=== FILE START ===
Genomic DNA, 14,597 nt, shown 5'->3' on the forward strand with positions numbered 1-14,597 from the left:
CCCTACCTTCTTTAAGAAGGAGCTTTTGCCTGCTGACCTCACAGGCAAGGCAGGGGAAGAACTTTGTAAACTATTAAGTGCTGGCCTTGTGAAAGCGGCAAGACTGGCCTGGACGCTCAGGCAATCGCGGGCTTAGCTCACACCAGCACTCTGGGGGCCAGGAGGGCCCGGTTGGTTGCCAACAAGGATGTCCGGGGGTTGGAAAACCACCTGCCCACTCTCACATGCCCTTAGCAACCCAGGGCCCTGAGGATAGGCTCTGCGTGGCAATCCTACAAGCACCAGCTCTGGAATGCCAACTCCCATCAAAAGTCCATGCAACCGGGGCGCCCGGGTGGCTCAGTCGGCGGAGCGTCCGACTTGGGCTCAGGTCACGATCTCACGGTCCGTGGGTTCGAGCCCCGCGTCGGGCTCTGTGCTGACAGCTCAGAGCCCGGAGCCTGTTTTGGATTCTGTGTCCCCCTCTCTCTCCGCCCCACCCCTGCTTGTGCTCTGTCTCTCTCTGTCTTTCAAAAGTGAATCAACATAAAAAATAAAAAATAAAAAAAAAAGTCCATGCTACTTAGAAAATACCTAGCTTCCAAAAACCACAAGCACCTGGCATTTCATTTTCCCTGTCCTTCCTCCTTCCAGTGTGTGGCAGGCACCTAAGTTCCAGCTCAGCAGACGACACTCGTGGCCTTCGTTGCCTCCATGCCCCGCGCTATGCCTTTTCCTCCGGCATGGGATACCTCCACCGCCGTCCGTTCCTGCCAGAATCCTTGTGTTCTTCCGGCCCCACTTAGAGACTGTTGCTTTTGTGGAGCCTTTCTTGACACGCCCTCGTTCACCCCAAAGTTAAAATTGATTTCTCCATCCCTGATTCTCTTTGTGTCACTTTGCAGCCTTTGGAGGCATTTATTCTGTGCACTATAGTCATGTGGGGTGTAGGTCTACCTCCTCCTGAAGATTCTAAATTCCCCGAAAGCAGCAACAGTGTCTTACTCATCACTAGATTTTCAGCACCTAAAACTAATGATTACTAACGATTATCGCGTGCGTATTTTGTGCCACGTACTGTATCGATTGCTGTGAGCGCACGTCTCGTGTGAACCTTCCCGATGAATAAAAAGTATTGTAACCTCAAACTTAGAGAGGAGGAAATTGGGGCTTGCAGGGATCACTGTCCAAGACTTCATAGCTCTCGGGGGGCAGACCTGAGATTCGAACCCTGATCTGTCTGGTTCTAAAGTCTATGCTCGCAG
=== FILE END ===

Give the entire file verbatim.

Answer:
Genomic DNA, 14,597 nt, shown 5'->3' on the forward strand with positions numbered 1-14,597 from the left:
CCCTACCTTCTTTAAGAAGGAGCTTTTGCCTGCTGACCTCACAGGCAAGGCAGGGGAAGAACTTTGTAAACTATTAAGTGCTGGCCTTGTGAAAGCGGCAAGACTGGCCTGGACGCTCAGGCAATCGCGGGCTTAGCTCACACCAGCACTCTGGGGGCCAGGAGGGCCCGGTTGGTTGCCAACAAGGATGTCCGGGGGTTGGAAAACCACCTGCCCACTCTCACATGCCCTTAGCAACCCAGGGCCCTGAGGATAGGCTCTGCGTGGCAATCCTACAAGCACCAGCTCTGGAATGCCAACTCCCATCAAAAGTCCATGCAACCGGGGCGCCCGGGTGGCTCAGTCGGCGGAGCGTCCGACTTGGGCTCAGGTCACGATCTCACGGTCCGTGGGTTCGAGCCCCGCGTCGGGCTCTGTGCTGACAGCTCAGAGCCCGGAGCCTGTTTTGGATTCTGTGTCCCCCTCTCTCTCCGCCCCACCCCTGCTTGTGCTCTGTCTCTCTCTGTCTTTCAAAAGTGAATCAACATAAAAAATAAAAAATAAAAAAAAAAGTCCATGCTACTTAGAAAATACCTAGCTTCCAAAAACCACAAGCACCTGGCATTTCATTTTCCCTGTCCTTCCTCCTTCCAGTGTGTGGCAGGCACCTAAGTTCCAGCTCAGCAGACGACACTCGTGGCCTTCGTTGCCTCCATGCCCCGCGCTATGCCTTTTCCTCCGGCATGGGATACCTCCACCGCCGTCCGTTCCTGCCAGAATCCTTGTGTTCTTCCGGCCCCACTTAGAGACTGTTGCTTTTGTGGAGCCTTTCTTGACACGCCCTCGTTCACCCCAAAGTTAAAATTGATTTCTCCATCCCTGATTCTCTTTGTGTCACTTTGCAGCCTTTGGAGGCATTTATTCTGTGCACTATAGTCATGTGGGGTGTAGGTCTACCTCCTCCTGAAGATTCTAAATTCCCCGAAAGCAGCAACAGTGTCTTACTCATCACTAGATTTTCAGCACCTAAAACTAATGATTACTAACGATTATCGCGTGCGTATTTTGTGCCACGTACTGTATCGATTGCTGTGAGCGCACGTCTCGTGTGAACCTTCCCGATGAATAAAAAGTATTGTAACCTCAAACTTAGAGAGGAGGAAATTGGGGCTTGCAGGGATCACTGTCCAAGACTTCATAGCTCTCGGGGGGCAGACCTGAGATTCGAACCCTGATCTGTCTGGTTCTAAAGTCTATGCTCGCAG